“I said he could stay here as long as he keeps brawling well.”
“Do you pay him?”
“He gets 500 geneihs after every win.”
“And how much do you make?”
“That’s none of your business,” he said, capping it off with coughing laughter.
I took a drag on my cigarette. My forehead was throbbing from the insomnia.
“Where is the opium?” I asked.
“Here it is already,” Ramzi replied. “Don’t be getting impatient.” Reaching into his djellaba, he fished out a package wrapped in perspiring brown paper. The smell struck my nose at once. He tore off a chunk and pressed it into my hand, and I rolled the opium into a ball. It was tart, but I knew everything would be better quickly now.
“Sweet dreams, abu khoaga,” Ramzi said as he lay down on the sofa.
Pressing my back against the wall, I lit another cigarette and waited.
First my tongue went numb. It went numb and disappeared, as if it had never existed. No longer did I need to form words with it, for it had vanished without a trace. This was followed by my legs, which I no longer needed, and my hands, which I’d cursed a thousand times. My heart, which regularly pumped in a rage, quieted now. Its purring calmed me. Time ceased.
No longer did sweat form puddles on my skin, and the fine yellow dust sifting this way from the desert, which colored and sickened the palm trees in the yard, froze in the air. The stones in this forest of stones no longer crackled. The black hearses stopped on the access road.
In my dream I see a woman. A white-skinned brunette. Her eyes are a fire ablaze, glowing-hot brass in a smelter.
She is standing on a dune. The sand sinks under her feet, the wind blows her white dress. The brilliance of day glows behind her, yet it is night. The light hurts my eyes.
I stand at the foot of the dune and, driven by an inexpressible force, charge toward her, up to my knees in the hot sand, which burns my legs. I call out, but she does not hear. She turns with her face toward the night. In vain I implore her to help me. She doesn’t even look; she doesn’t hear my voice.
Years pass, it seems, by the time I reach the top. Both of my legs are scorched red. As I approach the woman, my strength leaves me. I lie prostrate. But I don’t need strength to take in the view. All of the light is from a burning city. Apartment blocks are ablaze, factories are ablaze, grocery stores are ablaze, bus stops are ablaze. The geraniums in the windows, they too are ablaze, as are the parks. Even the ground is burning with yellow flames. The smoke is suffocating. Greasy ash rises in a dense plume before falling in light flakes, daubing my face and hands.
The woe that takes hold of me as I watch is different from any I’ve felt until now. It is the sadness of someone who has lost everything he’s known and loved.
“Who did this?” I ask.
A black cloud rises beside the city. Soot? No, for the cloud changes direction and heads my way. It is a flock of crows. Their incessant cawing muffles the sound of the fire.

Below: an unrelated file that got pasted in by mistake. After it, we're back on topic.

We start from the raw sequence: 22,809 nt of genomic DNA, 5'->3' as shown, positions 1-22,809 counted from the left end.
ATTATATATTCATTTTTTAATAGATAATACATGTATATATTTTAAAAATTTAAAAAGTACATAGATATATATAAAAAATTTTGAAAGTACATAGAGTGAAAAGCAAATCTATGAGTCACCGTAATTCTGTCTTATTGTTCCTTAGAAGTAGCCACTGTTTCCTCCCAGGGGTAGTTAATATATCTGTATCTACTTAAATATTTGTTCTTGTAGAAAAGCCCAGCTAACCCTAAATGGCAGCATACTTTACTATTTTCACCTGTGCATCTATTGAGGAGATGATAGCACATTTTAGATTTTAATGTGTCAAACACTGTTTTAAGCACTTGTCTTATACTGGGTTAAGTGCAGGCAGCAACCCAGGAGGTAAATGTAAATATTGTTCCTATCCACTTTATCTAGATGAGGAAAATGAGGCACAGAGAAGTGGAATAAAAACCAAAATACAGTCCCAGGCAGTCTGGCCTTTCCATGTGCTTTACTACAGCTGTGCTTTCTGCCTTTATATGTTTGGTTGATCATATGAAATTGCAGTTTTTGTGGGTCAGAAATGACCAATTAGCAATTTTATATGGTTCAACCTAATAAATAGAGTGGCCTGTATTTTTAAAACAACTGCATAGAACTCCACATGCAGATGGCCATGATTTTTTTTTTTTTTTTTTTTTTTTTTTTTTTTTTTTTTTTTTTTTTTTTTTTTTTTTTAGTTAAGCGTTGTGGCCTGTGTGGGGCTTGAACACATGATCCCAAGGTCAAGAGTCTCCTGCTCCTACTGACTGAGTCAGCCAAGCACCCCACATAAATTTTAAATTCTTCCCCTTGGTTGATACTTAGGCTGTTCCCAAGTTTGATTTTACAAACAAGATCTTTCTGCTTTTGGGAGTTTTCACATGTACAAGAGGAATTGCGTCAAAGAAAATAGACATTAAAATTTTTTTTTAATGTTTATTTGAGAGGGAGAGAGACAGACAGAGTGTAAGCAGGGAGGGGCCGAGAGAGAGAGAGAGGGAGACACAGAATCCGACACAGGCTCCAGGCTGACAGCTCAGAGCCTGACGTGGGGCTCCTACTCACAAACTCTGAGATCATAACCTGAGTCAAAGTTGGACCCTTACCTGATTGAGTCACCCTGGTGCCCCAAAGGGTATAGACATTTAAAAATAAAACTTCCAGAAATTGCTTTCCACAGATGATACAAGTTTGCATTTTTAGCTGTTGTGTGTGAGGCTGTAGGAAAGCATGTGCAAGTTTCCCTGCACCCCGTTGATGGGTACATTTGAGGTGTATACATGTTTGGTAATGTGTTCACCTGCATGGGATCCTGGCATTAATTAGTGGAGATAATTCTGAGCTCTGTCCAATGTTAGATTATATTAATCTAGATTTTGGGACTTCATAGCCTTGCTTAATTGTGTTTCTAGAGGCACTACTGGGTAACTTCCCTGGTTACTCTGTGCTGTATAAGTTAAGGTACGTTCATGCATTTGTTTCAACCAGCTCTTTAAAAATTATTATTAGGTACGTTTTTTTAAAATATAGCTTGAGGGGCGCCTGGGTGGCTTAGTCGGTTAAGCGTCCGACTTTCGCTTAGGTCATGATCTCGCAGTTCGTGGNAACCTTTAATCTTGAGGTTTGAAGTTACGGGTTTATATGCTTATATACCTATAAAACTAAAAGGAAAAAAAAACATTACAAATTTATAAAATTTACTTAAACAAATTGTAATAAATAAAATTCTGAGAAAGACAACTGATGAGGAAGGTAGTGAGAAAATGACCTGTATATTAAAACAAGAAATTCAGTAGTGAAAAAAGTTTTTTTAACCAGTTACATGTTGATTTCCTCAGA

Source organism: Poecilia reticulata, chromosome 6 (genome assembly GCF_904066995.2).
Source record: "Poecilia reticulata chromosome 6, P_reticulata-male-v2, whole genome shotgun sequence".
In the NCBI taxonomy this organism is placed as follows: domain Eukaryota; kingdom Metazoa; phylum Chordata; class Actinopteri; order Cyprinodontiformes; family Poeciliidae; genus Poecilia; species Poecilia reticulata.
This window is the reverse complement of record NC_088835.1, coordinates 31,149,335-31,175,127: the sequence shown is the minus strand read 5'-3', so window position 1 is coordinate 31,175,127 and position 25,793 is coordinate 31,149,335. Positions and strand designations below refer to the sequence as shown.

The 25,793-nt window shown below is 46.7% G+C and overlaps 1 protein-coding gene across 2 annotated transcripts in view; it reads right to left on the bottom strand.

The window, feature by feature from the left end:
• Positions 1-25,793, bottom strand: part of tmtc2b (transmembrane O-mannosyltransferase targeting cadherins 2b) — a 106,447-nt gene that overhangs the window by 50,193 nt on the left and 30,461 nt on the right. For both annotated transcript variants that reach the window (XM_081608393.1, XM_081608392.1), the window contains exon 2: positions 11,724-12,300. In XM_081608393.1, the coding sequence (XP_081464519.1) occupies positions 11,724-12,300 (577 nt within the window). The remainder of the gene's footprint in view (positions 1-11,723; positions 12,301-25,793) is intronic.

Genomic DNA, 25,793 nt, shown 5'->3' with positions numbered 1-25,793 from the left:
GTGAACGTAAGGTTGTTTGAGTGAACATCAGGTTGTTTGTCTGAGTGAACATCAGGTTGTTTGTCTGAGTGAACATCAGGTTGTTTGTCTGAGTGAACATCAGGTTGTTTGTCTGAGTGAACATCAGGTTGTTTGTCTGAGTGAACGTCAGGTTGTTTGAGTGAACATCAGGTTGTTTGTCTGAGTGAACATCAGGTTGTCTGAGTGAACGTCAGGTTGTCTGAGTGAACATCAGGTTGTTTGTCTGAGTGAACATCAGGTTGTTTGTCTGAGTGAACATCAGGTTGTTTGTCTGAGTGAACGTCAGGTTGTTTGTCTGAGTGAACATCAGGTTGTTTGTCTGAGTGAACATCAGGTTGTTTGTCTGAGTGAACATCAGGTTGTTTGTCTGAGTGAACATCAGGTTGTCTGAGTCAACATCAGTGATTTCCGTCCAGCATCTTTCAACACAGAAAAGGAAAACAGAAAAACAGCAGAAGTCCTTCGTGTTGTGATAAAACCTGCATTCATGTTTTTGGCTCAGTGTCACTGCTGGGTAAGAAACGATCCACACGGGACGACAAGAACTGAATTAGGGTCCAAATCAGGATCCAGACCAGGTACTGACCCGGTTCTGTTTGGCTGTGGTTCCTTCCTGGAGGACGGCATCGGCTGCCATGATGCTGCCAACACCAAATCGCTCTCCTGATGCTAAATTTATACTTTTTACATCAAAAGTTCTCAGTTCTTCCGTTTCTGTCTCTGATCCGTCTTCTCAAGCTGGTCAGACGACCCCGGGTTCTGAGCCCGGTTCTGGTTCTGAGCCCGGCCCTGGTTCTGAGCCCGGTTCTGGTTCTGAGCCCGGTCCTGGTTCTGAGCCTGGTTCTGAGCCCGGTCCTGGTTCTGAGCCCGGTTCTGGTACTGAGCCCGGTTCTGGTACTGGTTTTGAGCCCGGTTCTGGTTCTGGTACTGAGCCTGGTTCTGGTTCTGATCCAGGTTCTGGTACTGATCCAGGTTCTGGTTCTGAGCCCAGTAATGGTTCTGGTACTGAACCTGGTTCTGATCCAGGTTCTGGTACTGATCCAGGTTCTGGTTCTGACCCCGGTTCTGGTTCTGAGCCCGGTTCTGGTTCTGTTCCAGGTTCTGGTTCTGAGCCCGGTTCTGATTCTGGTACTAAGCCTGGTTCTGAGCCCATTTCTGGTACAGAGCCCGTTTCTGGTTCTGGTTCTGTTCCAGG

Until now the woman has stood with her back to me, looking into the night. She turns and opens her fist, and something falls out, twirling down into the sand: a blue plastic lighter of the sort available in any shop. The moment it hits, it bursts into flame.
“Why?” I ask, hunched up.
I try taking hold of her leg, but my hand passes through. I get up on my knees and then to my feet. The crows circle above, so close I can see the feathers on their extended wings.
“Why did you do it?” I ask again. The irises disappear from her eyes, leaving them as white as the moon. With slow steps she heads down the hill.
A voice reminiscent of a raging river bellows: “Everything is valid—you can do anything.”
The city, which just before was burning in one big flame behind me, is silent and still. I run down the slope, thinking I might find something to save in the charred ruins. For hours I poke through the debris, but nothing. I am set to give up when I find, in one of the mangled heaps, a board bearing this inscription:
“not believing in a thing is a great freedom.”
My teeth are chattering, my hands are trembling. I can see my breath.
“Just keep practicing,” someone said.
I felt the sun against my skin, the light penetrating my closed eyelids.
“I don’t want to.”
“Come on, give it one more try. It’s not so hard. See?”
I opened my eyes. I was inside the crypt. My lips were parched. I took out a cigarette and lit up.
“I don’t want to do this,” the little girl said again. She was sitting on the ground in the yard in front of a colored drill-book. Amr leaned over her. Her upper body was bare, her bones pressing visibly against her skin.
“You’ve got to do it, you’ve got to learn how to write.”
“Why? You can’t write.”
“Exactly. So you don’t turn out as dumb as your older brother.”
“And so I can teach you.”
A coughing fit took hold of me. Both of them turned. The little girl stared in shock. She began wildly scratching at her dreadlocks.
“Don’t be scared, Emira,” said Amr. “The man is a friend of Mr. Ramzi.”
“Good morning, sir.”
“Good morning. Don’t call me ‘sir,’ Amr. My name is Daniel.”
“Good morning, Mr. Daniel.”
“Where is Ramzi?”